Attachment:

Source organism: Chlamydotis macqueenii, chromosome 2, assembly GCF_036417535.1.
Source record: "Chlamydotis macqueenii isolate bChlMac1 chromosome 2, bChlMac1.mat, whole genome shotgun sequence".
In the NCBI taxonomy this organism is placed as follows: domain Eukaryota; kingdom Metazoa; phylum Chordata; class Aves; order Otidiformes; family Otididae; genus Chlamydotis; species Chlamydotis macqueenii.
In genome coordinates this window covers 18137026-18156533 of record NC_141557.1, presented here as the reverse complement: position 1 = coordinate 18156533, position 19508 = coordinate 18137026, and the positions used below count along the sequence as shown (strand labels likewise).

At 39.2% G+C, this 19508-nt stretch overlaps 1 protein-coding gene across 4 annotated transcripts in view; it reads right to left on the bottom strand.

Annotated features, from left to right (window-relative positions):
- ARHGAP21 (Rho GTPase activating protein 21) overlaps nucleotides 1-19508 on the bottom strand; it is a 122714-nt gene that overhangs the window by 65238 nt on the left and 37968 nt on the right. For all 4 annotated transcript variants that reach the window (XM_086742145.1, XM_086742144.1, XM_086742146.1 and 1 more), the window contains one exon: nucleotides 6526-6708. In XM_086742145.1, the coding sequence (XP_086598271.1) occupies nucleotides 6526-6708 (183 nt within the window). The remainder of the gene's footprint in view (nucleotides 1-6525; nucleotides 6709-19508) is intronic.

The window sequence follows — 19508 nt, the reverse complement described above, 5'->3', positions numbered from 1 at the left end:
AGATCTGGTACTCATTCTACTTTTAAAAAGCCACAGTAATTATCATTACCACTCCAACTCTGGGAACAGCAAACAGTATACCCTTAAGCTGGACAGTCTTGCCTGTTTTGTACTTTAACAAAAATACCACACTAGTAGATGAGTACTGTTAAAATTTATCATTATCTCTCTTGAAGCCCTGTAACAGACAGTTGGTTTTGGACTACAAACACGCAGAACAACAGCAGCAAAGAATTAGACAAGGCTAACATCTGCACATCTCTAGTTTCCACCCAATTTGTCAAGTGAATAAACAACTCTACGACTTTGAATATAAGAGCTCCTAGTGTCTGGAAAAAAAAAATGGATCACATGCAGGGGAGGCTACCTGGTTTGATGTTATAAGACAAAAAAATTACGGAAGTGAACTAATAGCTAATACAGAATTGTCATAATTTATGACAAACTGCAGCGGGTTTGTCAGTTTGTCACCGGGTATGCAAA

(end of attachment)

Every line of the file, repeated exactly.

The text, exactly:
Source organism: Chlamydotis macqueenii, chromosome 2, assembly GCF_036417535.1.
Source record: "Chlamydotis macqueenii isolate bChlMac1 chromosome 2, bChlMac1.mat, whole genome shotgun sequence".
In the NCBI taxonomy this organism is placed as follows: domain Eukaryota; kingdom Metazoa; phylum Chordata; class Aves; order Otidiformes; family Otididae; genus Chlamydotis; species Chlamydotis macqueenii.
In genome coordinates this window covers 18137026-18156533 of record NC_141557.1, presented here as the reverse complement: position 1 = coordinate 18156533, position 19508 = coordinate 18137026, and the positions used below count along the sequence as shown (strand labels likewise).

At 39.2% G+C, this 19508-nt stretch overlaps 1 protein-coding gene across 4 annotated transcripts in view; it reads right to left on the bottom strand.

Annotated features, from left to right (window-relative positions):
- ARHGAP21 (Rho GTPase activating protein 21) overlaps nucleotides 1-19508 on the bottom strand; it is a 122714-nt gene that overhangs the window by 65238 nt on the left and 37968 nt on the right. For all 4 annotated transcript variants that reach the window (XM_086742145.1, XM_086742144.1, XM_086742146.1 and 1 more), the window contains one exon: nucleotides 6526-6708. In XM_086742145.1, the coding sequence (XP_086598271.1) occupies nucleotides 6526-6708 (183 nt within the window). The remainder of the gene's footprint in view (nucleotides 1-6525; nucleotides 6709-19508) is intronic.

The window sequence follows — 19508 nt, the reverse complement described above, 5'->3', positions numbered from 1 at the left end:
AGATCTGGTACTCATTCTACTTTTAAAAAGCCACAGTAATTATCATTACCACTCCAACTCTGGGAACAGCAAACAGTATACCCTTAAGCTGGACAGTCTTGCCTGTTTTGTACTTTAACAAAAATACCACACTAGTAGATGAGTACTGTTAAAATTTATCATTATCTCTCTTGAAGCCCTGTAACAGACAGTTGGTTTTGGACTACAAACACGCAGAACAACAGCAGCAAAGAATTAGACAAGGCTAACATCTGCACATCTCTAGTTTCCACCCAATTTGTCAAGTGAATAAACAACTCTACGACTTTGAATATAAGAGCTCCTAGTGTCTGGAAAAAAAAAATGGATCACATGCAGGGGAGGCTACCTGGTTTGATGTTATAAGACAAAAAAATTACGGAAGTGAACTAATAGCTAATACAGAATTGTCATAATTTATGACAAACTGCAGCGGGTTTGTCAGTTTGTCACCGGGTATGCAAA